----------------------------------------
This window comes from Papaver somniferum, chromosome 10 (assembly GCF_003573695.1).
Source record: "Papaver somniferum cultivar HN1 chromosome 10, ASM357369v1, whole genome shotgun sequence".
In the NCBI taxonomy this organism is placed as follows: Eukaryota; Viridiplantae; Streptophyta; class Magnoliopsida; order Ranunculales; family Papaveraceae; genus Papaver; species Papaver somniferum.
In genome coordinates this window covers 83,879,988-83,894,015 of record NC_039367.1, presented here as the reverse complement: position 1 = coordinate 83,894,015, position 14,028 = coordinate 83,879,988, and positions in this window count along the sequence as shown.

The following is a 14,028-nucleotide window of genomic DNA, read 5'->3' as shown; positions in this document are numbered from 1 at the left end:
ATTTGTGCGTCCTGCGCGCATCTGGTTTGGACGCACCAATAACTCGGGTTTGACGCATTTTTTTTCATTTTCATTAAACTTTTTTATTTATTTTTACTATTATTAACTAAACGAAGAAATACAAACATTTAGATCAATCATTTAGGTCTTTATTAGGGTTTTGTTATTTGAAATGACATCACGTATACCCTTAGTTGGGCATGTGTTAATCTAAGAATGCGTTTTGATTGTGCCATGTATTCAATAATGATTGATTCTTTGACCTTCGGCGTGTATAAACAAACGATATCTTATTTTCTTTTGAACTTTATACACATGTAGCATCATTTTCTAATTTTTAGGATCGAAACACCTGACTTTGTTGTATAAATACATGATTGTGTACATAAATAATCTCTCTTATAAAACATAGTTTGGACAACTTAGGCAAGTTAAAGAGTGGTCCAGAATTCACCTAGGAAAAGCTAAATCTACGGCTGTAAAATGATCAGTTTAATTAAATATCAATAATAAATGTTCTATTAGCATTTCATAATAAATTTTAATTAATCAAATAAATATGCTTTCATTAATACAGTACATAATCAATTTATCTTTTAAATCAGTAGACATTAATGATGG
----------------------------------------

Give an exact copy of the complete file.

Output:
This window comes from Papaver somniferum, chromosome 10 (assembly GCF_003573695.1).
Source record: "Papaver somniferum cultivar HN1 chromosome 10, ASM357369v1, whole genome shotgun sequence".
In the NCBI taxonomy this organism is placed as follows: Eukaryota; Viridiplantae; Streptophyta; class Magnoliopsida; order Ranunculales; family Papaveraceae; genus Papaver; species Papaver somniferum.
In genome coordinates this window covers 83,879,988-83,894,015 of record NC_039367.1, presented here as the reverse complement: position 1 = coordinate 83,894,015, position 14,028 = coordinate 83,879,988, and positions in this window count along the sequence as shown.

The following is a 14,028-nucleotide window of genomic DNA, read 5'->3' as shown; positions in this document are numbered from 1 at the left end:
ATTTGTGCGTCCTGCGCGCATCTGGTTTGGACGCACCAATAACTCGGGTTTGACGCATTTTTTTTCATTTTCATTAAACTTTTTTATTTATTTTTACTATTATTAACTAAACGAAGAAATACAAACATTTAGATCAATCATTTAGGTCTTTATTAGGGTTTTGTTATTTGAAATGACATCACGTATACCCTTAGTTGGGCATGTGTTAATCTAAGAATGCGTTTTGATTGTGCCATGTATTCAATAATGATTGATTCTTTGACCTTCGGCGTGTATAAACAAACGATATCTTATTTTCTTTTGAACTTTATACACATGTAGCATCATTTTCTAATTTTTAGGATCGAAACACCTGACTTTGTTGTATAAATACATGATTGTGTACATAAATAATCTCTCTTATAAAACATAGTTTGGACAACTTAGGCAAGTTAAAGAGTGGTCCAGAATTCACCTAGGAAAAGCTAAATCTACGGCTGTAAAATGATCAGTTTAATTAAATATCAATAATAAATGTTCTATTAGCATTTCATAATAAATTTTAATTAATCAAATAAATATGCTTTCATTAATACAGTACATAATCAATTTATCTTTTAAATCAGTAGACATTAATGATGG